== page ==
BACKGROUND Global hypomethylation of DNA is frequently observed in human tumours. This alteration is detected in early adenomas in colorectal tumorigenesis. Information is currently acquired after extraction of DNA from tissues, digestion with nucleases, and analysis by reverse phase chromatography, or treatment with restriction enzymes followed by gel electrophoresis analysis and Southern hybridisation with radiolabelled probes.
AIMS The purpose of our work was to evaluate the global methylation status of DNA in malignant lesions without loosing the histopathological features of the samples.
PATIENTS The investigation was performed on paired normal-tumour tissues from 13 patients undergoing surgical resection of colorectal adenocarcinomas.
METHODS Antibodies raised against 5-methylcytidine can be used to label methyl rich regions in interphase nuclei. This technique was adapted to the study of paraffin embedded tissues and an immunohistochemical method was developed to assess the global methylation status of individual nuclei while preserving cell morphology and tissue architecture. Computer assisted quantification of the staining intensity was performed on malignant and normal zones of human colon tissues to test the correlation between the immunolabelling signal and the respective histological patterns observed.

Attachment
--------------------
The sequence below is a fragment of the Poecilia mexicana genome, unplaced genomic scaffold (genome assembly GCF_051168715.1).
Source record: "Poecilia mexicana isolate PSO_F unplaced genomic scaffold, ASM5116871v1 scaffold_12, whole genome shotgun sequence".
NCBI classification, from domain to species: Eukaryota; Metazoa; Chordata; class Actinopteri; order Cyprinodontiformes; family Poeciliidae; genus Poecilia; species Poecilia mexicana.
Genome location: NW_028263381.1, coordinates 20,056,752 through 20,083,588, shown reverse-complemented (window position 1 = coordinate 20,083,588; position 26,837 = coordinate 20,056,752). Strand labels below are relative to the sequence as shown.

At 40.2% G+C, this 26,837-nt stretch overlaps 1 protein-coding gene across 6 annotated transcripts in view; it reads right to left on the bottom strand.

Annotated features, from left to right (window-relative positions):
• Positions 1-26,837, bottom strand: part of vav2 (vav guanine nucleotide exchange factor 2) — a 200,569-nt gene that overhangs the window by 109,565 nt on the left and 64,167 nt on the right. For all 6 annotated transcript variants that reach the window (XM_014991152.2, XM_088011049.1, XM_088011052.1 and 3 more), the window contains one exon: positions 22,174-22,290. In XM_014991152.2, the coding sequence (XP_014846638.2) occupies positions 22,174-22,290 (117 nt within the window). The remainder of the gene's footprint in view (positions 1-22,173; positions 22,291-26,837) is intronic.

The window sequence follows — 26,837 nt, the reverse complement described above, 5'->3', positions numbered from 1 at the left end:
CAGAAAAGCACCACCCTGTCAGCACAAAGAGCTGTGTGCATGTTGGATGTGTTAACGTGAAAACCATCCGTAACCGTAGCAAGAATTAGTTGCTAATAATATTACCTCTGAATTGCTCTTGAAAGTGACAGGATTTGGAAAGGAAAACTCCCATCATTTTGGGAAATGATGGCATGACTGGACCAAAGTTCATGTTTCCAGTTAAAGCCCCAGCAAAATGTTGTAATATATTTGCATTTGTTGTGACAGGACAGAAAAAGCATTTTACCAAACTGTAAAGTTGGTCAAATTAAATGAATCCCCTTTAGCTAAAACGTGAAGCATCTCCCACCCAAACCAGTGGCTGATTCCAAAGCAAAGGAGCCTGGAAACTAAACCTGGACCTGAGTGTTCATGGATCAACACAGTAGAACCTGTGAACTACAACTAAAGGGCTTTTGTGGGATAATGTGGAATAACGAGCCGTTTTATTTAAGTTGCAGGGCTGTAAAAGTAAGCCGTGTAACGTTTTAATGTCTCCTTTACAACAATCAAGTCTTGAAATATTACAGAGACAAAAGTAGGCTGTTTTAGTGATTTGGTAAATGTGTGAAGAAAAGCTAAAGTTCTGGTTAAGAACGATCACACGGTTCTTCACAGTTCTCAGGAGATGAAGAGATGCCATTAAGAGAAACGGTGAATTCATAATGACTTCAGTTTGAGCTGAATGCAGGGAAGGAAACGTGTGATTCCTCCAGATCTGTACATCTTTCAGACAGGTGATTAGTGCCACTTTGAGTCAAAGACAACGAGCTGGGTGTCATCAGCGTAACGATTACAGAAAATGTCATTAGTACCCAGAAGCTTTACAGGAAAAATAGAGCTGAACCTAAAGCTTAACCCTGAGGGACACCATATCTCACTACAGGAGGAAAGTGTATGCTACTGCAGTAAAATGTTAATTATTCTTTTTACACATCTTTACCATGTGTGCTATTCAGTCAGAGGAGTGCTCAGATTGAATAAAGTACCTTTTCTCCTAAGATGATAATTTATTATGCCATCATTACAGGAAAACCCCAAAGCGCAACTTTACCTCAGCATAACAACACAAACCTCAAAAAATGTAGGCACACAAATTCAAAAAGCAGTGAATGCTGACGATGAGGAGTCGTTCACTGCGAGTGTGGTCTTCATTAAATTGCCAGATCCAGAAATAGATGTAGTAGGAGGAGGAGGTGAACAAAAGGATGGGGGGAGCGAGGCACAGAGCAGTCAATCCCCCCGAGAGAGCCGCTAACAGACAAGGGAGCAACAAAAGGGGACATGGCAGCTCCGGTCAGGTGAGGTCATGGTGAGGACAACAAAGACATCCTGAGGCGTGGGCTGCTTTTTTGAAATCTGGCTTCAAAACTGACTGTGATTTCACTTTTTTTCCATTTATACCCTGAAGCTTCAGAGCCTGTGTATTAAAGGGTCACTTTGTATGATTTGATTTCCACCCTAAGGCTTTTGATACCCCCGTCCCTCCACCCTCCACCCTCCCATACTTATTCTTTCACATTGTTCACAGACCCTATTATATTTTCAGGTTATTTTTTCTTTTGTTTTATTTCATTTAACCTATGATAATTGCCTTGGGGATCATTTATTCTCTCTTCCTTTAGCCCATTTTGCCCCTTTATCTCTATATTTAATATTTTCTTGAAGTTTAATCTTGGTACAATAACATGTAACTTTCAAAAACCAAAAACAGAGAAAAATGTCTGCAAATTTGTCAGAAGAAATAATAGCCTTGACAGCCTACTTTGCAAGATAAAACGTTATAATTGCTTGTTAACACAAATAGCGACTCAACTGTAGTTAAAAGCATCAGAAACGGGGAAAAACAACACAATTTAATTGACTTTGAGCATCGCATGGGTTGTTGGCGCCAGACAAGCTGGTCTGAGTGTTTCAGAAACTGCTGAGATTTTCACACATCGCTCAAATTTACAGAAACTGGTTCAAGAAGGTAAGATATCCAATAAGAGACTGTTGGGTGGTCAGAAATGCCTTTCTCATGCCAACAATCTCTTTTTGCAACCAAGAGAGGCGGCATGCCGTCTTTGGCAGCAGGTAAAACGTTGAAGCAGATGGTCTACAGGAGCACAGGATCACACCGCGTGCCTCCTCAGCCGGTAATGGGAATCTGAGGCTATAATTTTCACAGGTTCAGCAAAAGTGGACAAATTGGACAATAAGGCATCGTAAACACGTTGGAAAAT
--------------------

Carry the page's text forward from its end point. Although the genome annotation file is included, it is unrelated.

RESULTS Qualitative and quantitative differences were observed and measured between the normal and malignant part of each sample. Morphologically altered nuclei displayed densely labelled spots within faintly labelled areas whereas normal nuclei were darker and uniformly stained. Image analysis allowed calculation of the average integrated optical density of the nuclei in both types of tissues, demonstrating a constant and significantly lower intensity for the former type of cells.
- colon adenocarcinoma
- DNA hypomethylation